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What Does it Mean to be Charged With Domestic Battery?

What Does it Mean to be Charged With Domestic Battery

If you’re charged with domestic battery in Chicago, Skokie, Rolling Meadows or any of the other communities outside the city, you’re looking at serious penalties – and if you’re convicted, this crime will follow you around for the rest of your life. It’s probably a good idea to get in touch with a domestic battery defense attorney immediately.

But what does it mean to be charged with domestic battery?

What Does it Mean to be Charged With Domestic Battery?

Being charged with domestic battery means the police believe you have committed battery – a physical act of harming another person or contacting them physically in a way they don’t want you to – on a person you share a certain relationship with.

Here’s what the law says:

(720 ILCS 5/12-3.2) (from Ch. 38, par. 12-3.2)
Sec. 12-3.2. Domestic battery.
(a) A person commits domestic battery if he or she knowingly without legal justification by any means:
(1) causes bodily harm to any family or household member;
(2) makes physical contact of an insulting or provoking nature with any family or household member.

Domestic battery is a Class A misdemeanor, and a judge can sentence you to imprisonment for up to a year and a fine of up to $2,500. However, if you have a previous domestic battery conviction or you have met a circumstance outlined in the IDVA, it could be a Class 4 felony. In that case, a conviction can result in up to 3 years in prison and a fine of up to $25,000.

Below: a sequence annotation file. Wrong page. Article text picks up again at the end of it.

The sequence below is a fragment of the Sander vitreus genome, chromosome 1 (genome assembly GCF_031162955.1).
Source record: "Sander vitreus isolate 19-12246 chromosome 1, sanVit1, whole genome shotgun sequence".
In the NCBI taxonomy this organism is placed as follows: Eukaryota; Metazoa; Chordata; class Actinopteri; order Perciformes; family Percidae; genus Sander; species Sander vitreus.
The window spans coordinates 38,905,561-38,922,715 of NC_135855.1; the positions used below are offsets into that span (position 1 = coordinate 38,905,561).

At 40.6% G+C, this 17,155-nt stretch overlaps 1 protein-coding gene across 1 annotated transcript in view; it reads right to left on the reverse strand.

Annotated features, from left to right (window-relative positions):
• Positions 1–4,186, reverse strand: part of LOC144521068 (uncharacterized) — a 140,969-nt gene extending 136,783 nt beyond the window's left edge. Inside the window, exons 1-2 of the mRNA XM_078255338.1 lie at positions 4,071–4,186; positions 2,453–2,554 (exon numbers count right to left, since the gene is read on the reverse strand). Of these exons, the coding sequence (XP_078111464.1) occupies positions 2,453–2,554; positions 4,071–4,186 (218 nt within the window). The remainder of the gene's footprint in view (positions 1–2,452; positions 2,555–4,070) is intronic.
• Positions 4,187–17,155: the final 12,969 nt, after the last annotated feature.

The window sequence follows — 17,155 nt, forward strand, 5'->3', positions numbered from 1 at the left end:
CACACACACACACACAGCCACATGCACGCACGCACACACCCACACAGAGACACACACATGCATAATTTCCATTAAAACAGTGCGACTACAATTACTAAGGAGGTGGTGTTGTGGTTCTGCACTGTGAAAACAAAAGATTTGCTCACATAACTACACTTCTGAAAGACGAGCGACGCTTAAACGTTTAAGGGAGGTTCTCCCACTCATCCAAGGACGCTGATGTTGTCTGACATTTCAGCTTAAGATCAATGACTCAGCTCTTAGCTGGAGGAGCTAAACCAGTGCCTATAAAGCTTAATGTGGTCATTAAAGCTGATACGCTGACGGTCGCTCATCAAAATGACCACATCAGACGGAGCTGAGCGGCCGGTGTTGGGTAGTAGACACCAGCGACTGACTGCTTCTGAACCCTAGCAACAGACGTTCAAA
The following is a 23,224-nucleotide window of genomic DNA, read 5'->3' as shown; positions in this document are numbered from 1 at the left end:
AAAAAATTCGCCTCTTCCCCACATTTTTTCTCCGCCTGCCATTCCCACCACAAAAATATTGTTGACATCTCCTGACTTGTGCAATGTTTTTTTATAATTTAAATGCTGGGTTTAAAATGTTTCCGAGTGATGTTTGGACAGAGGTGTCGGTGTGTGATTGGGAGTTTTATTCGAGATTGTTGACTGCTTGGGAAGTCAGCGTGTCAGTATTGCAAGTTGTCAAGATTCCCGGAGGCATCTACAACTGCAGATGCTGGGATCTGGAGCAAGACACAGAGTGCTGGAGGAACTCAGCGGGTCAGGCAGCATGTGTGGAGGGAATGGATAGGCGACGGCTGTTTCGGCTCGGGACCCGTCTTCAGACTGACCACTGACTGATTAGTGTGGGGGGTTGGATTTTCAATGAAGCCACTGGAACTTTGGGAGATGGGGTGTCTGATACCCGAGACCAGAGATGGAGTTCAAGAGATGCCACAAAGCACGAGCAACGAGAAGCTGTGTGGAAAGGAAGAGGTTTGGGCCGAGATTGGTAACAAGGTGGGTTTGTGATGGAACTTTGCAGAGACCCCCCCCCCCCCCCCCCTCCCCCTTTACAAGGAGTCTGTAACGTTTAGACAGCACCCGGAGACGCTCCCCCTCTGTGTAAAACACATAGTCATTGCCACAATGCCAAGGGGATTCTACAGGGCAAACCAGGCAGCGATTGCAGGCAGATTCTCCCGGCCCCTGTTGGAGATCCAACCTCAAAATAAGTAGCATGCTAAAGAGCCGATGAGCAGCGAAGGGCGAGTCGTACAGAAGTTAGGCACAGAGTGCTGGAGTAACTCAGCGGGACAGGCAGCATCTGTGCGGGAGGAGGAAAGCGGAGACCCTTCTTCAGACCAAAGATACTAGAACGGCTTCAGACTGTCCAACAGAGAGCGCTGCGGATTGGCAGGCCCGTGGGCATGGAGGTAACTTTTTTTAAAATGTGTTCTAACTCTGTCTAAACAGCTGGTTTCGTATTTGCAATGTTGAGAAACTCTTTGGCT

The relationships that turn a battery case into a domestic battery case include:

  • Blood-related family members
  • Co-parents
  • Current roommates
  • Disabled adults and caregivers
  • Elderly adults and caregivers
  • Ex-spouses
  • Former roommates
  • Individuals related by blood through a child
  • Parent-child
  • Spouses
  • Stepparent-child

Do You Need to Talk to a Domestic Battery Defense Lawyer?

If you’ve been accused of domestic battery, it’s important to know your rights. For most people, it makes sense to work with a Chicago domestic battery defense attorney who can walk them through the entire process.

We may be able to help you.

Call us at 847-920-4540 right now for a free case review. We’ll do everything we can to get you the best possible outcome.

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